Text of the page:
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Posted by Quite The Leap, a resident of San Ramon,
on Apr 25, 2011 at 12:40 pm

That's quite the leap from "credit where credit's due" to imagining the motives of Save Mount Diablo, that the group wants to control development to control real estate prices. Even if it were true, great, the public benefits.

However, the market sets prices; Bishop Ranch/Hacienda/Silicon Valley executive salaries probably have more to do with Tri-Valley land prices than what a small non-profit accomplishes.

As for your interpretation of the General Plan, that its direction means other agencies should acquire open space, it's easy to pass the buck to others for land protection but that's just your interpretation, that's not what the quotes you included say: "develop a plan" and "Expand the ridgeline and hillside open space system in the City?s Planning Area by joint efforts..."

Many cities have large open space systems, such as Walnut Creek. East Bay Regional Park District's Measure WW bond includes per capita funding for cities including San Ramon. Walnut Creek recently worked with the Park District and the Muir Heritage Land Trust, using some of its Measure WW per capita funding, to protect a property on Acalanes Ridge. San Ramon could easily do the same.

It's well past time for the San Ramon city council to show leadership in following the direction of its citizens, and of its General Plan.

Posted by Roz Rogoff, the San Ramon Observer,
on Apr 25, 2011 at 2:31 pm

Roz Rogoff is a registered user.


My point is that if real estate values in Tassajara Valley increase it will be more difficult for non-profits like Save Mount Diablo to afford buying properties out there. The City of San Ramon is literally passing the buck, and not even trying to cooperate with the agencies they say they want to. Maybe Seth Adams should make a proposal to the City for joint purchases of open space, and we'll see how that goes.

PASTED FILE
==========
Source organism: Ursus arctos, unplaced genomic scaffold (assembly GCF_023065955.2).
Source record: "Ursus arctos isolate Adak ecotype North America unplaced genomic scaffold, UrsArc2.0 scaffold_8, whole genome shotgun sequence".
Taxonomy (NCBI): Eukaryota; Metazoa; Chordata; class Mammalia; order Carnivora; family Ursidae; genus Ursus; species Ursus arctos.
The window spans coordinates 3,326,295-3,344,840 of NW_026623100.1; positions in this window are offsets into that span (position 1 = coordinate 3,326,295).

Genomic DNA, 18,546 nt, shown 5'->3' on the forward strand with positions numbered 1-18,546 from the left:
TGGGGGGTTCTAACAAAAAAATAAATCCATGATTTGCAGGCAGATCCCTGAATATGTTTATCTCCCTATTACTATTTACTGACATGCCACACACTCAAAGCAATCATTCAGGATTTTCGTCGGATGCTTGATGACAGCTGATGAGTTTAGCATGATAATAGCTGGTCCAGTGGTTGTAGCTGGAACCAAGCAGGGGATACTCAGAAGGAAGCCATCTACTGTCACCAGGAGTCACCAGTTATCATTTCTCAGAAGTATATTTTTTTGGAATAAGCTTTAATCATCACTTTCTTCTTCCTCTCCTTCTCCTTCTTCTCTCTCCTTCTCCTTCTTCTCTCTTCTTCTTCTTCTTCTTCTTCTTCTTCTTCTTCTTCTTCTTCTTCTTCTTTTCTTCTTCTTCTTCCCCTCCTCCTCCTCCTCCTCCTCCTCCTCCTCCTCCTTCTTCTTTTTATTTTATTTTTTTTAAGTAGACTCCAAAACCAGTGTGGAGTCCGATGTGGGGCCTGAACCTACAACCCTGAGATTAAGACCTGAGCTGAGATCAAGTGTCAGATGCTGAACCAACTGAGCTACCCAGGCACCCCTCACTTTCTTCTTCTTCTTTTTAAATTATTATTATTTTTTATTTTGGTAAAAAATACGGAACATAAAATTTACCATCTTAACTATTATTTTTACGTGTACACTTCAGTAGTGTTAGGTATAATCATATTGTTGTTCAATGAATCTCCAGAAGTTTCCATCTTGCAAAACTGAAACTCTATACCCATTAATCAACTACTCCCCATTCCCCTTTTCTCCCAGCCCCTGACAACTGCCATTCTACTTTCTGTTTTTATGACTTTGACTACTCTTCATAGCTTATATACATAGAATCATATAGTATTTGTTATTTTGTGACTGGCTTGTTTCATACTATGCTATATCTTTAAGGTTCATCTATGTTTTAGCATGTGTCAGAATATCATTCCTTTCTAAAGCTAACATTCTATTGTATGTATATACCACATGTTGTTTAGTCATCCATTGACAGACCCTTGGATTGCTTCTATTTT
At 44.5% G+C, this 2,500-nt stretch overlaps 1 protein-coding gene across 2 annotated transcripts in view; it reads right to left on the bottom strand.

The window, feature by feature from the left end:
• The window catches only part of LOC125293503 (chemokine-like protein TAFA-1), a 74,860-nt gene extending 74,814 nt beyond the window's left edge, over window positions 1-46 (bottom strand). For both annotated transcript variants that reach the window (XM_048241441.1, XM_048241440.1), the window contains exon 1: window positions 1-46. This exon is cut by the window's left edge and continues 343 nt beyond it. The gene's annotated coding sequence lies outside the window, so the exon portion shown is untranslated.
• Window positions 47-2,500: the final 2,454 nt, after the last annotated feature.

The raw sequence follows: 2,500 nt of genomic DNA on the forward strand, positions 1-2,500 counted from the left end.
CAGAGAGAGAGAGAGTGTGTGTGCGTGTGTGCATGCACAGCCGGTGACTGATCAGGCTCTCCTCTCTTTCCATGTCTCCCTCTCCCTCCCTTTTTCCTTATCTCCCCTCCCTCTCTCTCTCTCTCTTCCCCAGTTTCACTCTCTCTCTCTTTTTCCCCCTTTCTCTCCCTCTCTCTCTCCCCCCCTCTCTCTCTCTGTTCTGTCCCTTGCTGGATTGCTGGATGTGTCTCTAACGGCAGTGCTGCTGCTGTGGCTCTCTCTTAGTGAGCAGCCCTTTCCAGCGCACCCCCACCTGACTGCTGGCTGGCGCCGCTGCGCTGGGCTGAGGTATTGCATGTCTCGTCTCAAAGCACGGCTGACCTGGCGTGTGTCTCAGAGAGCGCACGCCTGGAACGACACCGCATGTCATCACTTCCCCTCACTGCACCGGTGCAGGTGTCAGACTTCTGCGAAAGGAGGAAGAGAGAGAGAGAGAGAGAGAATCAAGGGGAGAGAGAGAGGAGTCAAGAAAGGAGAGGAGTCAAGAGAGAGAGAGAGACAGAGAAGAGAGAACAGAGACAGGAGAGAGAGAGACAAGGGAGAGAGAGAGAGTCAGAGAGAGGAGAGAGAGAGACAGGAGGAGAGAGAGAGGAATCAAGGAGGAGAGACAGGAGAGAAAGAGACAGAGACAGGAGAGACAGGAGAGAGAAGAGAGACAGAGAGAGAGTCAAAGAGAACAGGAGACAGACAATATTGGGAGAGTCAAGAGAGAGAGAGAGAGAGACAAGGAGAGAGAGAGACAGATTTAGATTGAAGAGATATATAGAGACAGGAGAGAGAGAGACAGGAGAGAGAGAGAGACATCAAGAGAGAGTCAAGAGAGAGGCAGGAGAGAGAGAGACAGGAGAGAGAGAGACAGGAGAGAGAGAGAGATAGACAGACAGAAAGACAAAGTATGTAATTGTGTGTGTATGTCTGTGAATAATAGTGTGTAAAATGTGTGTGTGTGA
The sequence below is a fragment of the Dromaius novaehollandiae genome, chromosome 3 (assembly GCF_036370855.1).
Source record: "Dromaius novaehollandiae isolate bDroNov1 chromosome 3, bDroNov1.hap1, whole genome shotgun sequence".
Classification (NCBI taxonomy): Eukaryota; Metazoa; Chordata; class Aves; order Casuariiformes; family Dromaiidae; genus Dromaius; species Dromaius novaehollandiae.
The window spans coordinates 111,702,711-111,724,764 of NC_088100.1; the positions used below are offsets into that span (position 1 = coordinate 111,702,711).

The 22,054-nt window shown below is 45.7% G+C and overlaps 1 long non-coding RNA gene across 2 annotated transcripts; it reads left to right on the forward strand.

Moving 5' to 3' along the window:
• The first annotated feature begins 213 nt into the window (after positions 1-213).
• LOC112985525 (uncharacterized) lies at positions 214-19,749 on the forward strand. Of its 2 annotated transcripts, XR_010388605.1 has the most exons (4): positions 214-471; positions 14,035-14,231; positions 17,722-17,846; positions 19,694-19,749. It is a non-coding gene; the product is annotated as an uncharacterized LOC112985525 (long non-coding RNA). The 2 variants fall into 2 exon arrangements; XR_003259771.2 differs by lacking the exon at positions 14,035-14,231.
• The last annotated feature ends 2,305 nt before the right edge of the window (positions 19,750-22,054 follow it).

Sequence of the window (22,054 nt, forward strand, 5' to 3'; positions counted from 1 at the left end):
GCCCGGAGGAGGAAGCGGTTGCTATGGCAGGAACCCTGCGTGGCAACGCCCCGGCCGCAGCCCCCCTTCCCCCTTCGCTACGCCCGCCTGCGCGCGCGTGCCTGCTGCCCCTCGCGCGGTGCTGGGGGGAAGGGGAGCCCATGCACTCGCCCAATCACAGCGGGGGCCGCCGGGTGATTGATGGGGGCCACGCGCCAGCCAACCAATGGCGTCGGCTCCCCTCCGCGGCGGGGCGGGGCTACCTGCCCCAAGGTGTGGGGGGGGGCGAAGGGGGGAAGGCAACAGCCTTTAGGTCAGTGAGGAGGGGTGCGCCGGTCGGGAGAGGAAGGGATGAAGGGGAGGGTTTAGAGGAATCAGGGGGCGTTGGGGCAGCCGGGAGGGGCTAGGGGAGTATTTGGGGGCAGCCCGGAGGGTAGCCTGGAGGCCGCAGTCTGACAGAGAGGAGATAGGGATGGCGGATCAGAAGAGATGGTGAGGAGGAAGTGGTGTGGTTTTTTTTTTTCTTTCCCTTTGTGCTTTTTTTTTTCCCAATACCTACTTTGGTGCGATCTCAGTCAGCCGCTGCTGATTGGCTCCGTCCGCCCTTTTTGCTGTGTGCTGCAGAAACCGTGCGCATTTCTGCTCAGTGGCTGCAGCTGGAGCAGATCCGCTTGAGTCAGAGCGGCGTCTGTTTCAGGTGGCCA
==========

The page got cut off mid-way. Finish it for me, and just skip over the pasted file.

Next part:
Posted by dave, a resident of San Ramon,
on Apr 26, 2011 at 12:03 pm

The GHAD in San Ramon will surpass 5,000 acres. Not a bad investment in open space.

Posted by Misleading, a resident of San Ramon,
on Apr 26, 2011 at 1:54 pm

Councilmember Dave Hudson ("Dave," above), Abram Wilson and the other council members love to spout "facts" in misleading ways. They constantly blame the County for Dougherty Valley while taking credit for what they think are the positive aspects of it.

Th GHAD (Geological Hazard Abatement District) Hudson refers to above owns and maintains hillside and landslide prone lands, most of it in Dougherty Valley such as Hidden Valley Open Space. It's not developed for a variety of purposes, including in that case for protection of wildlife and for some recreation, but mostly to avoid geological hazards.

The key clarification is that the city didn't protect the land, the developers did as a condition of the county's approval. The residents within the GHAD pay assessments for its upkeep.

It is not an example of the city investing in open space.

Posted by Roz Rogoff, the San Ramon Observer,
on Apr 26, 2011 at 2:32 pm

Roz Rogoff is a registered user.

@Misleading is correct. I answered this two hours ago, but posted it in the wrong place.

The GHAD, Geologic Hazard Abatement District, doesn't purchase the properties. It accepts and manages hillsides and other left over open space from developments (not just in Dougherty Valley, but infill too) that are usually not buildable.

So it does count as open space, but it isn't contiguous land outside of San Ramon's UGB obtained to preserve it as open space. That's what Seth Adams asked the City to do.